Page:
Microsoft wants to improve rural broadband access by accessing unused TV white spaces spectrum, and eliminate the gap across the US over the next five years. Currently, in many rural parts of America you have to rely on poor cable connections, radio-powered modems, or even satellite technology to get access to the internet. The speeds are usually not adequate enough to even stream Netflix episodes, let alone browse the web properly.
Unused TV white spaces operating in the 600 MHz frequency range will be repurposed for Microsoft’s projects, and these frequencies have enough bandwidth to help deliver internet to thousands of homes. Microsoft is using it’s using previous experience deploying white spaces projects in 17 different countries to execute its ambitious plans. “At Microsoft, we’re prepared to invest our own resources to help serve as a catalyst for broader market adoption of this new model,” says Brad Smith, Microsoft’s chief legal officer. Microsoft is creating a Rural Airband Initiative that will invest in partnerships with telecommunications companies to create 12 projects in 12 states over the next 12 months.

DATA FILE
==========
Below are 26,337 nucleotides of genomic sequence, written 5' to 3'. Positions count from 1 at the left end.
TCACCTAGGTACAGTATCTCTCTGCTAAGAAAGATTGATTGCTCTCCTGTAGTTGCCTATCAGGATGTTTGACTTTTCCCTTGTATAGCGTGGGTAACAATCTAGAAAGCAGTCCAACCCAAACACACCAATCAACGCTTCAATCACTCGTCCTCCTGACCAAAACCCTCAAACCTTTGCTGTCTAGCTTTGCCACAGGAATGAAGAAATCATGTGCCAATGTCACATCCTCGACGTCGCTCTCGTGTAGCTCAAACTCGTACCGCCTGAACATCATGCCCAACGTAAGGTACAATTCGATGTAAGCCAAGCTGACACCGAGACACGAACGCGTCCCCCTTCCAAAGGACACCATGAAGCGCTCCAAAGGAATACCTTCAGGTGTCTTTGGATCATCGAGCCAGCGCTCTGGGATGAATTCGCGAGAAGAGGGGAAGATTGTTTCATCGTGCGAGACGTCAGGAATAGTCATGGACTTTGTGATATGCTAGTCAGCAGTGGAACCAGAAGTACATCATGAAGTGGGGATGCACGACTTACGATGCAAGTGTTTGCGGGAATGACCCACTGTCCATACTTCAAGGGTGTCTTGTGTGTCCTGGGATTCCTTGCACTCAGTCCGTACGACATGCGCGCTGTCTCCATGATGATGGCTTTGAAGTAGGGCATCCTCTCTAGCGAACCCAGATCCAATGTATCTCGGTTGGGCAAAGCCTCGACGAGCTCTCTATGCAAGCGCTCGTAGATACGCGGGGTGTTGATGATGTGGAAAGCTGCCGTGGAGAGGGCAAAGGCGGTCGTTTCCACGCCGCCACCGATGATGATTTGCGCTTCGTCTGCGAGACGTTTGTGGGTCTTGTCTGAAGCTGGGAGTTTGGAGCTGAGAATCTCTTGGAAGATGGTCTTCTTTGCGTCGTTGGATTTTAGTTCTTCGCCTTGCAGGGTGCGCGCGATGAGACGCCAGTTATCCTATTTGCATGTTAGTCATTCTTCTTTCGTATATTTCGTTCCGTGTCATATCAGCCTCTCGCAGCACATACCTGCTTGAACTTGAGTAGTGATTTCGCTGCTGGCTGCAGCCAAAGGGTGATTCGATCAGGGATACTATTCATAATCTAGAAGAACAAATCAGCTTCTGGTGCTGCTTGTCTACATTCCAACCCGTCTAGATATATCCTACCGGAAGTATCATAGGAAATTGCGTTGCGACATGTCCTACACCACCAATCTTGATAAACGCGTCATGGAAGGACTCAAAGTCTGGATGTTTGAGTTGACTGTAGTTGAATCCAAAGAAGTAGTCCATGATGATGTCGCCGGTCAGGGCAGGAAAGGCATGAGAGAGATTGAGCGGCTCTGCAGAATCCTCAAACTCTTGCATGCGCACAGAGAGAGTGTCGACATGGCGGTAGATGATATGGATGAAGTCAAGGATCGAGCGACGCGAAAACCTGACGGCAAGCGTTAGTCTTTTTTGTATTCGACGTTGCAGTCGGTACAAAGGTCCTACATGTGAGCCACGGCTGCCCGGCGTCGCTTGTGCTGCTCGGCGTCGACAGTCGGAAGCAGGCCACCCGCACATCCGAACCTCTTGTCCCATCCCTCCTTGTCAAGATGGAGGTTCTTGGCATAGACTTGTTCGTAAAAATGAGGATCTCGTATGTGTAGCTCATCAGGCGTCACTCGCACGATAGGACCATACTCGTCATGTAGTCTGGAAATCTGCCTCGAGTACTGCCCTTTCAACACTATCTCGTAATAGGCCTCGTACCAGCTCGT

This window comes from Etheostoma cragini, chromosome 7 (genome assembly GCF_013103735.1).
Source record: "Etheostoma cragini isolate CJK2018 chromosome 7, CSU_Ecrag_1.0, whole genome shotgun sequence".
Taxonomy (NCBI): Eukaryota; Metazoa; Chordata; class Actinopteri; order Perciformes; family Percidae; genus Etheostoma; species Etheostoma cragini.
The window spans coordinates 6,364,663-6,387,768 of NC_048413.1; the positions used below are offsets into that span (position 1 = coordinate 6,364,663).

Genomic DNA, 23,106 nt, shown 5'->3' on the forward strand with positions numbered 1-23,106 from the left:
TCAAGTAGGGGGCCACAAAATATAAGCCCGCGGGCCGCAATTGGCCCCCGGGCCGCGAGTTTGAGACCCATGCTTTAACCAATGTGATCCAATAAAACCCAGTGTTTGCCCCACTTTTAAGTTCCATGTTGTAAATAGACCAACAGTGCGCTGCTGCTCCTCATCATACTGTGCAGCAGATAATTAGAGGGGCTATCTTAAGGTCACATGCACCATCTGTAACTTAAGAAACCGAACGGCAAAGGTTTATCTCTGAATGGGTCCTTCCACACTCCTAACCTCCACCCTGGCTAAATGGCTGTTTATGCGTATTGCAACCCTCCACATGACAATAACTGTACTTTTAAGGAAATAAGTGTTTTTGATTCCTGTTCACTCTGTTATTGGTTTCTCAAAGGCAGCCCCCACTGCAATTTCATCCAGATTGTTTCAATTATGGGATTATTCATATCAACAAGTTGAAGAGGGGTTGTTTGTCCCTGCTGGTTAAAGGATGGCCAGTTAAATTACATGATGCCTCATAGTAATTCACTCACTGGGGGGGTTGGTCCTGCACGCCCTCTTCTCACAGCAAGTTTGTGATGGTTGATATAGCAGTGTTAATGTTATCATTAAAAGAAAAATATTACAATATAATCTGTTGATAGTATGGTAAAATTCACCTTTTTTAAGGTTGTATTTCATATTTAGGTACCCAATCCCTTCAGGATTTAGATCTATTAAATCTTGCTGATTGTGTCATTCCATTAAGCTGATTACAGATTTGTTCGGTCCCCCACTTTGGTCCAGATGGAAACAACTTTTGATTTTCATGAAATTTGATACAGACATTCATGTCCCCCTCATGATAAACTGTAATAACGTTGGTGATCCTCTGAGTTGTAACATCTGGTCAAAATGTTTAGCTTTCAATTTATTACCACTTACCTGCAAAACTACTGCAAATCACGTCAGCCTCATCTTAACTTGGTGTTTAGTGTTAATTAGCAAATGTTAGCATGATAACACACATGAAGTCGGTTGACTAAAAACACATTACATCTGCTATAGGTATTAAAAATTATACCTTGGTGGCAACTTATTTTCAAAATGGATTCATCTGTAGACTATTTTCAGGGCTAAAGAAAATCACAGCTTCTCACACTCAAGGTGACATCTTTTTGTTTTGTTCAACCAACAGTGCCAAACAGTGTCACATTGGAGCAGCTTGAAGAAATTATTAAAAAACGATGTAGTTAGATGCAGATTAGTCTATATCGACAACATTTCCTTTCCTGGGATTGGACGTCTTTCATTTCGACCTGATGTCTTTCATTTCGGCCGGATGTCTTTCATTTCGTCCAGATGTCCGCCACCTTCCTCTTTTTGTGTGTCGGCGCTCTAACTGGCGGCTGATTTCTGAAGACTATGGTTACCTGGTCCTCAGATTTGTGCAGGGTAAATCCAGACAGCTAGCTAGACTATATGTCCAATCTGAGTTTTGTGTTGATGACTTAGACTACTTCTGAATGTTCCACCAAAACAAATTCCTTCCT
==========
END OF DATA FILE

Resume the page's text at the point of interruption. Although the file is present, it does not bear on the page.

At Monday’s work session, Supervisor Robert Duer presented the Microsoft project to the Board of Supervisors. Duer noted that Northampton and Accomack are rated among the worst in the state, with internet availability of 0-32%. Duer stated that the lack of high speed internet may be another reason why businesses and others were not moving or investing in the Eastern Shore.
Chairman Spencer Murray responded that both counties rely on the ESVB authority to address this issue and get high speed internet service into underserved areas.
Murray suggested that the Authority could be more proactive, including contacting Microsoft to lobby for their interest on the Eastern Shore, and that unless the county starts seeing results, the Board of Supervisors may have to step in to ensure that citizens finally get adequate internet service.